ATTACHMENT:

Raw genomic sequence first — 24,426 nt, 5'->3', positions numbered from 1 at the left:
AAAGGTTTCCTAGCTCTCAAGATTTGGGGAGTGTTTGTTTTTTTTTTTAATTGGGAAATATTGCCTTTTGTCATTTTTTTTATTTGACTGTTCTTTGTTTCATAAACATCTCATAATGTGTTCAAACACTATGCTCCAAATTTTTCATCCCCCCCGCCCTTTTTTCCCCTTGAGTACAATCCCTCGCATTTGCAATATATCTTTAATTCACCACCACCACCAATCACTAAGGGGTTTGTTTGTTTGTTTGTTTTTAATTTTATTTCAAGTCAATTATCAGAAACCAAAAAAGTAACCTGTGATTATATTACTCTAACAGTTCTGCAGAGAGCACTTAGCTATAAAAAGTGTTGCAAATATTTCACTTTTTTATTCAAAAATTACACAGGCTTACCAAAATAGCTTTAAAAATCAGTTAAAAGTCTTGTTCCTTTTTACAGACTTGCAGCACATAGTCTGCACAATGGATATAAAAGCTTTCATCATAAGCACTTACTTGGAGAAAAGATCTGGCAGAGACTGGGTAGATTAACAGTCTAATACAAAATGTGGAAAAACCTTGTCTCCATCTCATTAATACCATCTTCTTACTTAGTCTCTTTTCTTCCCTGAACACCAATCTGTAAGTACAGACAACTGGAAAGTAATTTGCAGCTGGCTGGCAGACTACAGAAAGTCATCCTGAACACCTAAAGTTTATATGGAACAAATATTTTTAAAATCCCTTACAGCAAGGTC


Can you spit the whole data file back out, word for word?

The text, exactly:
Raw genomic sequence first — 24,426 nt, 5'->3', positions numbered from 1 at the left:
AAAGGTTTCCTAGCTCTCAAGATTTGGGGAGTGTTTGTTTTTTTTTTTAATTGGGAAATATTGCCTTTTGTCATTTTTTTTATTTGACTGTTCTTTGTTTCATAAACATCTCATAATGTGTTCAAACACTATGCTCCAAATTTTTCATCCCCCCCGCCCTTTTTTCCCCTTGAGTACAATCCCTCGCATTTGCAATATATCTTTAATTCACCACCACCACCAATCACTAAGGGGTTTGTTTGTTTGTTTGTTTTTAATTTTATTTCAAGTCAATTATCAGAAACCAAAAAAGTAACCTGTGATTATATTACTCTAACAGTTCTGCAGAGAGCACTTAGCTATAAAAAGTGTTGCAAATATTTCACTTTTTTATTCAAAAATTACACAGGCTTACCAAAATAGCTTTAAAAATCAGTTAAAAGTCTTGTTCCTTTTTACAGACTTGCAGCACATAGTCTGCACAATGGATATAAAAGCTTTCATCATAAGCACTTACTTGGAGAAAAGATCTGGCAGAGACTGGGTAGATTAACAGTCTAATACAAAATGTGGAAAAACCTTGTCTCCATCTCATTAATACCATCTTCTTACTTAGTCTCTTTTCTTCCCTGAACACCAATCTGTAAGTACAGACAACTGGAAAGTAATTTGCAGCTGGCTGGCAGACTACAGAAAGTCATCCTGAACACCTAAAGTTTATATGGAACAAATATTTTTAAAATCCCTTACAGCAAGGTC